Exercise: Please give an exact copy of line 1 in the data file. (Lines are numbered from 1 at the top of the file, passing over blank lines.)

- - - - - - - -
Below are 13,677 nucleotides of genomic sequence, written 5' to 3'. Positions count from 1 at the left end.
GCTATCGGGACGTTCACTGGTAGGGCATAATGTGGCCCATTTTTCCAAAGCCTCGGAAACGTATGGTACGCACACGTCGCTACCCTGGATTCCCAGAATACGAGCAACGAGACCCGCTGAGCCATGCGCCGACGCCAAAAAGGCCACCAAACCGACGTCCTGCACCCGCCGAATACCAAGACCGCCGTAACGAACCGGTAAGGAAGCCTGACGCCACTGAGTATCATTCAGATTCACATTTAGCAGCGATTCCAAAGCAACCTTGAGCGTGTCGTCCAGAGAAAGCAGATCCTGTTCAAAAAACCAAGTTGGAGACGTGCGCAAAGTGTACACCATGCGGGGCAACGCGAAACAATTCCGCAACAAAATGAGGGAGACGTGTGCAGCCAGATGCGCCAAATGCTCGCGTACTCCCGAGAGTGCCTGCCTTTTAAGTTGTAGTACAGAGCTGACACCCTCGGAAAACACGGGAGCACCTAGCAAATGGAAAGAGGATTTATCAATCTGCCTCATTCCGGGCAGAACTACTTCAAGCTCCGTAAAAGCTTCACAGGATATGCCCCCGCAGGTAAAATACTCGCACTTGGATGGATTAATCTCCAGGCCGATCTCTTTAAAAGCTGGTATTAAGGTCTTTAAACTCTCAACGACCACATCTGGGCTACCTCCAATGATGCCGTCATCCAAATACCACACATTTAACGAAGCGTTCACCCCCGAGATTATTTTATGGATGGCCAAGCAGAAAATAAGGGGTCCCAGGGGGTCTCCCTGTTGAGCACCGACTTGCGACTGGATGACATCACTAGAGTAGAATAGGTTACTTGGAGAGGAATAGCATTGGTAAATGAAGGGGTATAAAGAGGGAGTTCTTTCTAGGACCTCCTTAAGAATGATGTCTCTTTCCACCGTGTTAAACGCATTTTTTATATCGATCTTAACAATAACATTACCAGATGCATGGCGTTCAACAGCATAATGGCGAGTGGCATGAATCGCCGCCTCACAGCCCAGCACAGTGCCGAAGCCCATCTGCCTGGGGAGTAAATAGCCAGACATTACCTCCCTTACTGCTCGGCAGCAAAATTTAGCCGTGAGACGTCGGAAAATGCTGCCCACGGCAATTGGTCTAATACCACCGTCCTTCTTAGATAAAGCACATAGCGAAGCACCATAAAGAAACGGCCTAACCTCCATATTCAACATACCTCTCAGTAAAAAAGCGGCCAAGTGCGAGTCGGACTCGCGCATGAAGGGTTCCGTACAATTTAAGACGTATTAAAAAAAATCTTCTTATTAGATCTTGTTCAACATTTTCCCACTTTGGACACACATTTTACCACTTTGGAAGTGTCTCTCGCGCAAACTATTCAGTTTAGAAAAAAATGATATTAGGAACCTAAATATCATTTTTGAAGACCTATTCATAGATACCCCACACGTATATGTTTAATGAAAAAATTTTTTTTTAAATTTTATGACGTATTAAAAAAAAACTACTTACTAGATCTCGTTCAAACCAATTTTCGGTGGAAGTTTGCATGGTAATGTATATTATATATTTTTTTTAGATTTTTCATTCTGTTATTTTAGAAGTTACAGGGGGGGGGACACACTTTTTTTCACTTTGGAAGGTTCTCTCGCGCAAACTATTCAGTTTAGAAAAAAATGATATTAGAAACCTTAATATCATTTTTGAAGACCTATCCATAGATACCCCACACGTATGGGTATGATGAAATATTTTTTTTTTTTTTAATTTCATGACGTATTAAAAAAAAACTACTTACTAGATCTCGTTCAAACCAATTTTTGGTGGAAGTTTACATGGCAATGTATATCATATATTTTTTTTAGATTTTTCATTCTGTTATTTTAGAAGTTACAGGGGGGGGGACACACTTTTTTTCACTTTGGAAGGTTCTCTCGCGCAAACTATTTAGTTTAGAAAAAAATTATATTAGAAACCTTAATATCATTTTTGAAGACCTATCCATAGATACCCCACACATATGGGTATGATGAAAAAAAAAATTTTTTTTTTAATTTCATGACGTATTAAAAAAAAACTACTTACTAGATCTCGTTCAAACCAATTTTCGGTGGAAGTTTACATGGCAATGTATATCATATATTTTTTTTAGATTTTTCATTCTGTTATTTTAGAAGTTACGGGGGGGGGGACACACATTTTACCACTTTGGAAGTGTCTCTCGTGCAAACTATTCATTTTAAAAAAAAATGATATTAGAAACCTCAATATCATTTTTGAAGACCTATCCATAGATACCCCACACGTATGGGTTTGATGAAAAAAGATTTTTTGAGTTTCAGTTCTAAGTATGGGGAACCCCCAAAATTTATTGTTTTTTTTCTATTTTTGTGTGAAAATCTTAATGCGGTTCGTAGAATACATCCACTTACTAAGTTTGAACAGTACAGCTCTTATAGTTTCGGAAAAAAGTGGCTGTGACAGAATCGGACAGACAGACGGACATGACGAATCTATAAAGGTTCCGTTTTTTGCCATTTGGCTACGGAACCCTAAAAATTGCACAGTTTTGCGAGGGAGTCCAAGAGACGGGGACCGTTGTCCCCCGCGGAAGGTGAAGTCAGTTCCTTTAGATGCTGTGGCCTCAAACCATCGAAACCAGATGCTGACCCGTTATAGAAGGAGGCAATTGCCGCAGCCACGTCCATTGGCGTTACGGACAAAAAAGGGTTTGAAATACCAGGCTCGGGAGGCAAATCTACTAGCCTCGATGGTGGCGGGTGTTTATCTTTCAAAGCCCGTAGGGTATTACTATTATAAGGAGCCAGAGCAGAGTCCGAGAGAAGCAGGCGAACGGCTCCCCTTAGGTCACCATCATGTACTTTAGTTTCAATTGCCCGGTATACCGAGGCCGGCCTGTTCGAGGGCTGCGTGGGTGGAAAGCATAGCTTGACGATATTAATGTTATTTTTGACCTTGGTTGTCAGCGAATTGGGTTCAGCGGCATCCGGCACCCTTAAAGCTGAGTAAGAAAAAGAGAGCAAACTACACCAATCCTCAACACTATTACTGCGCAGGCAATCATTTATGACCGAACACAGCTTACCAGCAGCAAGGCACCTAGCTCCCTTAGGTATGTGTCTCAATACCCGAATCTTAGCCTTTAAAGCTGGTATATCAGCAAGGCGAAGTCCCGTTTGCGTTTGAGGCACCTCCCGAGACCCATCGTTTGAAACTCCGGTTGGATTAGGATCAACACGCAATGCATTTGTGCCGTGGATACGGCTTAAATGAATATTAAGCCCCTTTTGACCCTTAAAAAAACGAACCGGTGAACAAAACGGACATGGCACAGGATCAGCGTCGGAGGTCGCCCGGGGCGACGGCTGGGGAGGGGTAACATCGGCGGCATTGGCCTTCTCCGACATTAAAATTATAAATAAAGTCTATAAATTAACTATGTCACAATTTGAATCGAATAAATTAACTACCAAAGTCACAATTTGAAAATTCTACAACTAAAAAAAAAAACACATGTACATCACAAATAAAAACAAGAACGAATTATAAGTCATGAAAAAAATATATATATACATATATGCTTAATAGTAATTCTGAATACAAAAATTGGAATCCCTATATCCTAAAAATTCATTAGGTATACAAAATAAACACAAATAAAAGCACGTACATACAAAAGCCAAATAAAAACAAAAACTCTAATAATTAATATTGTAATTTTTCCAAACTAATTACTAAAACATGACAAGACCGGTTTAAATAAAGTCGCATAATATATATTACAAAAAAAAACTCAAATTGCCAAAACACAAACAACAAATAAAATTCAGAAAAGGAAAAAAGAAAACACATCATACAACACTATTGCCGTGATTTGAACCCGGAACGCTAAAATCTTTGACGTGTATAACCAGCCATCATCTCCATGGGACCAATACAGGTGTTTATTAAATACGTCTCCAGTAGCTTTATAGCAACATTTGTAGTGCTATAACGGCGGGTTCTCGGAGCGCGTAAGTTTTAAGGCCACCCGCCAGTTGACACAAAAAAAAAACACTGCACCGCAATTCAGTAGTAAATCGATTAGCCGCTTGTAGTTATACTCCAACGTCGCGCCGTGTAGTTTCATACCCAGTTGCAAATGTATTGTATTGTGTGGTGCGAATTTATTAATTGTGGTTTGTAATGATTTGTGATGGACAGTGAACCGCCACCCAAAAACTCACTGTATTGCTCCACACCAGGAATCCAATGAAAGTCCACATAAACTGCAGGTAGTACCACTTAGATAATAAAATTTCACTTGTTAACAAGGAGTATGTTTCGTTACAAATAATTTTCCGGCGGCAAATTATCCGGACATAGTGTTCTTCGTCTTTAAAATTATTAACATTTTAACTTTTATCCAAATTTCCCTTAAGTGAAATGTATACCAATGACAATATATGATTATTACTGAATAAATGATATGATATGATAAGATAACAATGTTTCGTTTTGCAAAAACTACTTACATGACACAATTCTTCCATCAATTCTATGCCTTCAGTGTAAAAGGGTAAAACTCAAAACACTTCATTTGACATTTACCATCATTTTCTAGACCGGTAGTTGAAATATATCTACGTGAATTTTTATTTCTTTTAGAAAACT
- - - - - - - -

Below are 13,677 nucleotides of genomic sequence, written 5' to 3'. Positions count from 1 at the left end.